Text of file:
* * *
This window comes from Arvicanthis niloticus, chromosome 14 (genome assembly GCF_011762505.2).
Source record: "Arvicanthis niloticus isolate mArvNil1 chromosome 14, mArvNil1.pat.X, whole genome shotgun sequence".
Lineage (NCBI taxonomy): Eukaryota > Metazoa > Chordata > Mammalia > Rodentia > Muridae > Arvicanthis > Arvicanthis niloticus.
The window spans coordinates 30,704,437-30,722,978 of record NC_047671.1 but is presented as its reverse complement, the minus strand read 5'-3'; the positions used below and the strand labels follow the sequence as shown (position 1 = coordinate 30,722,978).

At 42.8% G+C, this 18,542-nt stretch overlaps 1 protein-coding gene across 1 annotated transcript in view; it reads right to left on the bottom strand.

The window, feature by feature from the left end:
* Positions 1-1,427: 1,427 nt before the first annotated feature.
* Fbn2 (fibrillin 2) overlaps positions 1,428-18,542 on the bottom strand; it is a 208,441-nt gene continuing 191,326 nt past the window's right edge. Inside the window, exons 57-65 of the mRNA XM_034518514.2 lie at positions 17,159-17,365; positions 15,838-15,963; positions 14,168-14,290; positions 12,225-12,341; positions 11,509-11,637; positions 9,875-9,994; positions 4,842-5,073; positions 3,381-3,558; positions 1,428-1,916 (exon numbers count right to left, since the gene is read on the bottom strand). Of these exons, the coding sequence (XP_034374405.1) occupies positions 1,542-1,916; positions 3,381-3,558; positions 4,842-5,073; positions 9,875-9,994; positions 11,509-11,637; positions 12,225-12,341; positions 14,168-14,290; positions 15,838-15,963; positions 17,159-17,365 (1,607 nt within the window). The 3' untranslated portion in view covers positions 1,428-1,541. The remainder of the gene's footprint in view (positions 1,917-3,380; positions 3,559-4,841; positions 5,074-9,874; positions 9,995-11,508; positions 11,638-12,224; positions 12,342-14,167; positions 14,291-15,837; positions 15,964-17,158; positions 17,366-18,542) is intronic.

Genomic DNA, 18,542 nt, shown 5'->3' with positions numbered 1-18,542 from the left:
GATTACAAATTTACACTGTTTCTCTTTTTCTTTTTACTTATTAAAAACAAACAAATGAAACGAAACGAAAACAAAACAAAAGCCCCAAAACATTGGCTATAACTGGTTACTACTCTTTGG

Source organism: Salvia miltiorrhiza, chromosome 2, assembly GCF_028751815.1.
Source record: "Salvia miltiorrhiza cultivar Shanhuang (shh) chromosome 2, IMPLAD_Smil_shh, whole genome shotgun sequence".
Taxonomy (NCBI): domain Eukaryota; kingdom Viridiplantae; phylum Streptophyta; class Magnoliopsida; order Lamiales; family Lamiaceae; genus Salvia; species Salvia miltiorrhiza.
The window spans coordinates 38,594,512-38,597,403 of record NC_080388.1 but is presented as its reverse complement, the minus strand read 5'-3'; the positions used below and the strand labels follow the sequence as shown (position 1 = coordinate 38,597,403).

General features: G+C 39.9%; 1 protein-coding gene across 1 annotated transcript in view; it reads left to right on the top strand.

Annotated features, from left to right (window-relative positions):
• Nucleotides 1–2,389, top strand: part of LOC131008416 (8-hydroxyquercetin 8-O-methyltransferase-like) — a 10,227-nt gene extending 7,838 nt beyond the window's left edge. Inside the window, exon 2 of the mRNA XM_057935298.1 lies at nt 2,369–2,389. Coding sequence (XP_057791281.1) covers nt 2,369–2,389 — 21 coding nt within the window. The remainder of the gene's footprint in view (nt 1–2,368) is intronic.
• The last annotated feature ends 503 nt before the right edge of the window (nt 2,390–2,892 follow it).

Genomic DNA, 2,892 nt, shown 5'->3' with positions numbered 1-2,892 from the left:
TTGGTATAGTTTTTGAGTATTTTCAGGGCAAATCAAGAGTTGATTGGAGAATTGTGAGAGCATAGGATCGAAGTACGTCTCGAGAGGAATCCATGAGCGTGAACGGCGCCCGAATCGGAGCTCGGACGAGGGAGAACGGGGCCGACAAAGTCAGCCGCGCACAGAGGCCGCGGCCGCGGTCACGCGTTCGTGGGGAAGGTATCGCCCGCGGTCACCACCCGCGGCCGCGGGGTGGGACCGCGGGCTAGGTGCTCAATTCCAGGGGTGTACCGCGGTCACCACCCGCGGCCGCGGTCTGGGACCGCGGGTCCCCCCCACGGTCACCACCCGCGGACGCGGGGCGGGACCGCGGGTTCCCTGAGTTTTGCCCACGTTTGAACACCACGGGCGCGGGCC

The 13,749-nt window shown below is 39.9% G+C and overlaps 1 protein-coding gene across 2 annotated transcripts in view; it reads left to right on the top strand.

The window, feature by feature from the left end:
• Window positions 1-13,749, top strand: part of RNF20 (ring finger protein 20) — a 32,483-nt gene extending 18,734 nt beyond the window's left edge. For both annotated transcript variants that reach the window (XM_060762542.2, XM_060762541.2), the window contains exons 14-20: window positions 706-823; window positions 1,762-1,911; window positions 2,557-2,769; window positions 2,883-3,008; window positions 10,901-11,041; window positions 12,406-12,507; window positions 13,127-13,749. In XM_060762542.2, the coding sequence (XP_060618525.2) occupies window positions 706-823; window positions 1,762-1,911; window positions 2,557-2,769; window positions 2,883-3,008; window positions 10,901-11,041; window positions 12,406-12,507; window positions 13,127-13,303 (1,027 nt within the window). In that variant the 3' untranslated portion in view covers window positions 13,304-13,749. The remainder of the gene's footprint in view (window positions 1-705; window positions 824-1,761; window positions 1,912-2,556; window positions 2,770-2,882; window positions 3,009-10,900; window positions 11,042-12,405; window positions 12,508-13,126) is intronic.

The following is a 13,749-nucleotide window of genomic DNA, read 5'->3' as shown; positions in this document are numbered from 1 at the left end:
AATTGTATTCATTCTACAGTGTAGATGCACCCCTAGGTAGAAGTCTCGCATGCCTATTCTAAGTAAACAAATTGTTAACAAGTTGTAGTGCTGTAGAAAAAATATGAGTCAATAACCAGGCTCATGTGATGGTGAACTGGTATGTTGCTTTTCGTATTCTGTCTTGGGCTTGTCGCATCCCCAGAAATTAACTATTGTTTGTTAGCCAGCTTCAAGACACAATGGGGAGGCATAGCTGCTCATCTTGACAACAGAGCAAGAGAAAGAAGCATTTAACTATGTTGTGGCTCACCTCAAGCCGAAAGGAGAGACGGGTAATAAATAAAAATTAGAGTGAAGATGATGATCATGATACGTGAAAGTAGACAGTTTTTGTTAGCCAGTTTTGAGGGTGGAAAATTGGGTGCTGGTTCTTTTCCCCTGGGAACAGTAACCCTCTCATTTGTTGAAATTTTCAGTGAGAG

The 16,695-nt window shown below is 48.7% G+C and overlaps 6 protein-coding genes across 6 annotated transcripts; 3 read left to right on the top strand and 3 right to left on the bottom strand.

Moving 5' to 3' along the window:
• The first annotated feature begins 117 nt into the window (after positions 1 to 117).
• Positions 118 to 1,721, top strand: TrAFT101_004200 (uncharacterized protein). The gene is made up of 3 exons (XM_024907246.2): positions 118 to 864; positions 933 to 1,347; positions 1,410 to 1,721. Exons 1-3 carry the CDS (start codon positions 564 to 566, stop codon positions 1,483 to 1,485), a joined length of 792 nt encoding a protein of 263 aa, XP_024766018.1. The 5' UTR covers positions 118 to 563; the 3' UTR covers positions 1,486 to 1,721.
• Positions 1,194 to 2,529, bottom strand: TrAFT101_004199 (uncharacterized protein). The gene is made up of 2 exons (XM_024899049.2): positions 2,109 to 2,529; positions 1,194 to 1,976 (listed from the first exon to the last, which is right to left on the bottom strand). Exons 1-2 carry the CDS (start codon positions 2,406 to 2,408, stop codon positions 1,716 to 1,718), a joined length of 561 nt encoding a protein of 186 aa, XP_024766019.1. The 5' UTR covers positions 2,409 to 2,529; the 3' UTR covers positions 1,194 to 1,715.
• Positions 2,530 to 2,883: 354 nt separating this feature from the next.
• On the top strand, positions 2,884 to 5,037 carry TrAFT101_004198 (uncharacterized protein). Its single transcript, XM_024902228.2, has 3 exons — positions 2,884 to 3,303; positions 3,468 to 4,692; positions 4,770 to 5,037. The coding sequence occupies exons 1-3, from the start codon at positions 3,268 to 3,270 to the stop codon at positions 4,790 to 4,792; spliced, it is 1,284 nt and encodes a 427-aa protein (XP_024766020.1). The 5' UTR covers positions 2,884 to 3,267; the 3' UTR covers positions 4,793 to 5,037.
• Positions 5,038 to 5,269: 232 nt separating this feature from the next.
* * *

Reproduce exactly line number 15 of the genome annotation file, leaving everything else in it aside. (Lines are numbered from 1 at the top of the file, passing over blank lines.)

General features: G+C 39.9%; 1 protein-coding gene across 1 annotated transcript in view; it reads left to right on the top strand.